Shawn Fenton: Thank you for that, Tony. I just wanted to now turn it over to Marc. Go ahead.
Marc Williamson: Hello, everybody. I'm Marc Williamson. I work at Algoma Family Services in Sault Ste. Marie, Ontario, way up north, in the region of Algoma. I've been employed with the agency since 2003, initially in the capacity as a case manager, and since 2006, as a counselor-therapist. I'm excited to be here to discuss about this service that one, I utilize a lot and I benefit from, but more importantly, my clients, the people I work with, they benefit from. Why do I do what I do? Primarily because I get an opportunity to help and support people. I think that's just an honourable thing. And I feel honoured to be able to do that.
Shawn Fenton: Thank you very much, Marc. And I just want to turn it over to Tony. I know Tony, you mentioned earlier about how Tele-Mental Health Services kind of developed about 20 years ago. Could you just speak to what makes it innovative and how it's different from other telemedicine services?
Dr. Tony Pignatiello: So, if we go back 20 years, one of the things that made us different is that hardly anybody was doing it. I know situations where people might have gone as far as purchasing video conferencing equipment, and then leaving it in the boxes and not actually assembling it and not using it and not knowing what to do with it. So, at the beginning, I would say that we were among the pioneers in terms of taking this on and working with it, and developing guidelines, and piloting different things out in different models of service delivery.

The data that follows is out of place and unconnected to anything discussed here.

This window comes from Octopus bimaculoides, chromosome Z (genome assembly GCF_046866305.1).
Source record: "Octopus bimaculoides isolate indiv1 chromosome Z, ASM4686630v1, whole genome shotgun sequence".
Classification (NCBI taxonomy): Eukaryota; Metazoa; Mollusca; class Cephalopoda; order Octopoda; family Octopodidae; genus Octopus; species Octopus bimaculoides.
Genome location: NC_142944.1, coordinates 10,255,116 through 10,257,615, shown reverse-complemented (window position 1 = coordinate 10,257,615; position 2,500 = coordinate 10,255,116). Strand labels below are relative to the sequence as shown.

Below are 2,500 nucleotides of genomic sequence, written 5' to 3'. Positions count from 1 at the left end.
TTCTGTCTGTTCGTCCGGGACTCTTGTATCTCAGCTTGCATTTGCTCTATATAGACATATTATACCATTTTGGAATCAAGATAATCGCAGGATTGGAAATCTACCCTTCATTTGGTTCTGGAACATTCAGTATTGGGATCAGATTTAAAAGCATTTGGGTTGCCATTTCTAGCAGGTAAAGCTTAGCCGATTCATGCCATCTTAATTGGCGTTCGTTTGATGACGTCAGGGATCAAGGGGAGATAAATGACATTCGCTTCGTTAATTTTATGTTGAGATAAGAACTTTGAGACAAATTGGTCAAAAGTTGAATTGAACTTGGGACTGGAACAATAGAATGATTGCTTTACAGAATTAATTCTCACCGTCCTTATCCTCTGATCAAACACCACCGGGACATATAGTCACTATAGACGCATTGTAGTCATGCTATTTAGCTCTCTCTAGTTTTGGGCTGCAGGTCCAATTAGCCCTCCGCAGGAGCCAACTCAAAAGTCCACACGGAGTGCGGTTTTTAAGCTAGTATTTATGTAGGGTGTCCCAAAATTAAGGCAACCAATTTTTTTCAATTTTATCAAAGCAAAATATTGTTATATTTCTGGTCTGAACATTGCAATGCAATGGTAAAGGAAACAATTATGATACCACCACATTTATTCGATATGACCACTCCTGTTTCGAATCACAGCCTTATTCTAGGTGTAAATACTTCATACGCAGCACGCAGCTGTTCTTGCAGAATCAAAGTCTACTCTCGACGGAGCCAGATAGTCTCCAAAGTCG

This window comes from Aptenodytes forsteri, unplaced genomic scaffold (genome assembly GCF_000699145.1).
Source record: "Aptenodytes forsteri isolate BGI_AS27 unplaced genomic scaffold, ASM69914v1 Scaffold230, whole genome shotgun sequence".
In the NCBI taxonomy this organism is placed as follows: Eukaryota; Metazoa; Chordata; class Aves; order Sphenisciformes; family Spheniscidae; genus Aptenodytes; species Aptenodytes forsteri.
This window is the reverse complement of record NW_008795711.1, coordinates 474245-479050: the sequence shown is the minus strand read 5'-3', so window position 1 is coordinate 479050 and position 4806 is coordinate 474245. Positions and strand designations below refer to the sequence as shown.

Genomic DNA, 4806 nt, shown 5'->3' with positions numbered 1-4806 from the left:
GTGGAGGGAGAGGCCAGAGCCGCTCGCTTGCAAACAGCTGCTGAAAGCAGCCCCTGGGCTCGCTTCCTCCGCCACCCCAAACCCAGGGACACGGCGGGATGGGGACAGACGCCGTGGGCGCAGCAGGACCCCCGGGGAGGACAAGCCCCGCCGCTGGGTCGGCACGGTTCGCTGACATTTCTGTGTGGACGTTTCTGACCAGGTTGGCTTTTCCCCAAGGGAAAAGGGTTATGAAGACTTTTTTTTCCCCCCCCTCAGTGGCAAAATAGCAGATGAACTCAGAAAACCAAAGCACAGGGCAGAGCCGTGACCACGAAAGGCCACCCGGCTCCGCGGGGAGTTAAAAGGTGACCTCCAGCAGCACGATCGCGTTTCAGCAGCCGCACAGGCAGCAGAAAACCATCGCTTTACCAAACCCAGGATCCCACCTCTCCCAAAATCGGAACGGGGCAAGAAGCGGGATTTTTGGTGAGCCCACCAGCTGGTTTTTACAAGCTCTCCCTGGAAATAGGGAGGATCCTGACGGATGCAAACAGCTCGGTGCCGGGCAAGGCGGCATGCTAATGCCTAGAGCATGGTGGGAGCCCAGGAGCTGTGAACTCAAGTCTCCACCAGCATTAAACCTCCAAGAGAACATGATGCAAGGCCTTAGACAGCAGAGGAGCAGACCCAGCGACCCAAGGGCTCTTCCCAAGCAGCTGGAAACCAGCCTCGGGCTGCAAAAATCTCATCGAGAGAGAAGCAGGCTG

It was really, really exciting to make our way through this. And the other exciting part was to try to spread the information, spread the knowledge and foster uptake of this modality. It was really important because in the rural and remote communities that we service, prior to this, there really was very little available for children and families and caregivers to access in terms of child psychiatry or other children's mental health specialist services. So, it was also really exciting to make those relationships, to build those connections, and to work with communities that did not have access and build us into the point that that we become a mainstay. It's no longer an afterthought. We're just part of the business as usual. It’s been really exciting to be part of that and make that happen.